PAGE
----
Kèncho found this pitchfork on the ground in his grandmother’s garden. “My grandmother lived on a hill. She worked at Shell but besides her job she planted crops. The harvest was always rich and my family provided the neighborhood with produce.”

“Those who could afford it would pay for the fruits and vegetables but regularly children would show up with handwritten notes from their parents: “Please send a piece of pumpkin for me, or watermelon.” My family would give the children what they asked for so they could take the fruits and vegetables home.”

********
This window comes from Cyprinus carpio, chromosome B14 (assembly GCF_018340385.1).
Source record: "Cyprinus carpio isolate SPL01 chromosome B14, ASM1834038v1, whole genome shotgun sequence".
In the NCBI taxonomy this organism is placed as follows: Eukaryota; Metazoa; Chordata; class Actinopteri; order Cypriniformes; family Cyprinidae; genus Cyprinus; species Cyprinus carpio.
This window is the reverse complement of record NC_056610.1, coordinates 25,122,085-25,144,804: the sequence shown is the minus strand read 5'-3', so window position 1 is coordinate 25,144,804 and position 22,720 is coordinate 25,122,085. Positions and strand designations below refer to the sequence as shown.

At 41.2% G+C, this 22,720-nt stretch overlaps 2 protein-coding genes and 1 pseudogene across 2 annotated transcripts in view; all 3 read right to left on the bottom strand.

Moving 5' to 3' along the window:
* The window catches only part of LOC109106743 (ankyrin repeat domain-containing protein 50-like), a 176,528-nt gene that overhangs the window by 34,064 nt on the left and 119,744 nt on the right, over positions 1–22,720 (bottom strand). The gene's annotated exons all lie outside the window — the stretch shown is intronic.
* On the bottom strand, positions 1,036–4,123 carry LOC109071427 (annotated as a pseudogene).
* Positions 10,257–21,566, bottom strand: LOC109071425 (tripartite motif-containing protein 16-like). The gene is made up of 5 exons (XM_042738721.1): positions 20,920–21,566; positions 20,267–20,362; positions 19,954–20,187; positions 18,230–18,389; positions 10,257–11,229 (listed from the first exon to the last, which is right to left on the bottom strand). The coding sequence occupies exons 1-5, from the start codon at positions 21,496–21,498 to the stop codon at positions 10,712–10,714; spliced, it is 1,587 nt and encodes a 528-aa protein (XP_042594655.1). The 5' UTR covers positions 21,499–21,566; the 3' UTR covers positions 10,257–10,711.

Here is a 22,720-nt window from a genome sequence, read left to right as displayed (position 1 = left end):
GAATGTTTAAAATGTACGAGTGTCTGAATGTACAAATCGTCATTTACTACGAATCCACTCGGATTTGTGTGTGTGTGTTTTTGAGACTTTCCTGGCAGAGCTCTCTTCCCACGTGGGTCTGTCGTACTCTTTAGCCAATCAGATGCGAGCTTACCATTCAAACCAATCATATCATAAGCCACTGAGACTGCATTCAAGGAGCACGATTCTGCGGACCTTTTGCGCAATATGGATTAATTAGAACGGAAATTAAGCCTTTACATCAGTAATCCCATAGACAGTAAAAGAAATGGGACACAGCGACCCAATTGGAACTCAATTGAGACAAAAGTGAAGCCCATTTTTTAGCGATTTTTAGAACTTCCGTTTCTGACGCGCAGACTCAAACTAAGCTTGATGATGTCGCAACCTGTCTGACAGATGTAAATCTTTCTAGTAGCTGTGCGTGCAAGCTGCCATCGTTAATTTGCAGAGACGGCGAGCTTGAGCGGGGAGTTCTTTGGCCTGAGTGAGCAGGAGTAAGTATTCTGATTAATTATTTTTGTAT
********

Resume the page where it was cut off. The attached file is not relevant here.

“If someone wanted to buy something they waited outside the gate and made a special yell to let my family know they were there. My family wouldn’t allow ‘strangers’ to walk on their land because they believed this would ‘make the soil heavy’, in other words the soil would not produce anything any more.”

“From a young age my people taught me how to work the land. This pitchfork is a special one. It has more tines that the ones used nowadays,12 instead of 5 or 6.”

“Children would show up with handwritten notes.”